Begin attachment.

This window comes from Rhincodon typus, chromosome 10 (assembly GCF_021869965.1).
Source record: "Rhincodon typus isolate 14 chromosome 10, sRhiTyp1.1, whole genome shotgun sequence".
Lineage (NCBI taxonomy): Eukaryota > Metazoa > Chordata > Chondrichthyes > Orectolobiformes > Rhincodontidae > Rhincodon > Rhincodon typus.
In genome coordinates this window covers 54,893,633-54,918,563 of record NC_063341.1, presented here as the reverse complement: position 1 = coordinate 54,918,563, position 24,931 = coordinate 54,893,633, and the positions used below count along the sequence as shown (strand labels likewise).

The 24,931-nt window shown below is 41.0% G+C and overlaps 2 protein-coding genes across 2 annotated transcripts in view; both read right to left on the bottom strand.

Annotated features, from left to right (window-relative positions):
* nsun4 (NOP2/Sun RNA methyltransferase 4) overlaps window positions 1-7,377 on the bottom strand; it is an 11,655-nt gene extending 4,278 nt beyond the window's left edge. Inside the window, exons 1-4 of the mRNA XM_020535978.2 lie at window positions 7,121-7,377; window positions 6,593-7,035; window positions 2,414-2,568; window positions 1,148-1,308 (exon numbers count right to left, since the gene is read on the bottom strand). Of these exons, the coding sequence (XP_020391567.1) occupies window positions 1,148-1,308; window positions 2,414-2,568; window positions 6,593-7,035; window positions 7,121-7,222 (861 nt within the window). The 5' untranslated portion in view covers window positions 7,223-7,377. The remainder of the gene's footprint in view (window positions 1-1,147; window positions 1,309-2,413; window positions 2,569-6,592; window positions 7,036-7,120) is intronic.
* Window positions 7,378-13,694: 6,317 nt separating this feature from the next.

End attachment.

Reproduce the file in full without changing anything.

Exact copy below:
This window comes from Rhincodon typus, chromosome 10 (assembly GCF_021869965.1).
Source record: "Rhincodon typus isolate 14 chromosome 10, sRhiTyp1.1, whole genome shotgun sequence".
Lineage (NCBI taxonomy): Eukaryota > Metazoa > Chordata > Chondrichthyes > Orectolobiformes > Rhincodontidae > Rhincodon > Rhincodon typus.
In genome coordinates this window covers 54,893,633-54,918,563 of record NC_063341.1, presented here as the reverse complement: position 1 = coordinate 54,918,563, position 24,931 = coordinate 54,893,633, and the positions used below count along the sequence as shown (strand labels likewise).

The 24,931-nt window shown below is 41.0% G+C and overlaps 2 protein-coding genes across 2 annotated transcripts in view; both read right to left on the bottom strand.

Annotated features, from left to right (window-relative positions):
* nsun4 (NOP2/Sun RNA methyltransferase 4) overlaps window positions 1-7,377 on the bottom strand; it is an 11,655-nt gene extending 4,278 nt beyond the window's left edge. Inside the window, exons 1-4 of the mRNA XM_020535978.2 lie at window positions 7,121-7,377; window positions 6,593-7,035; window positions 2,414-2,568; window positions 1,148-1,308 (exon numbers count right to left, since the gene is read on the bottom strand). Of these exons, the coding sequence (XP_020391567.1) occupies window positions 1,148-1,308; window positions 2,414-2,568; window positions 6,593-7,035; window positions 7,121-7,222 (861 nt within the window). The 5' untranslated portion in view covers window positions 7,223-7,377. The remainder of the gene's footprint in view (window positions 1-1,147; window positions 1,309-2,413; window positions 2,569-6,592; window positions 7,036-7,120) is intronic.
* Window positions 7,378-13,694: 6,317 nt separating this feature from the next.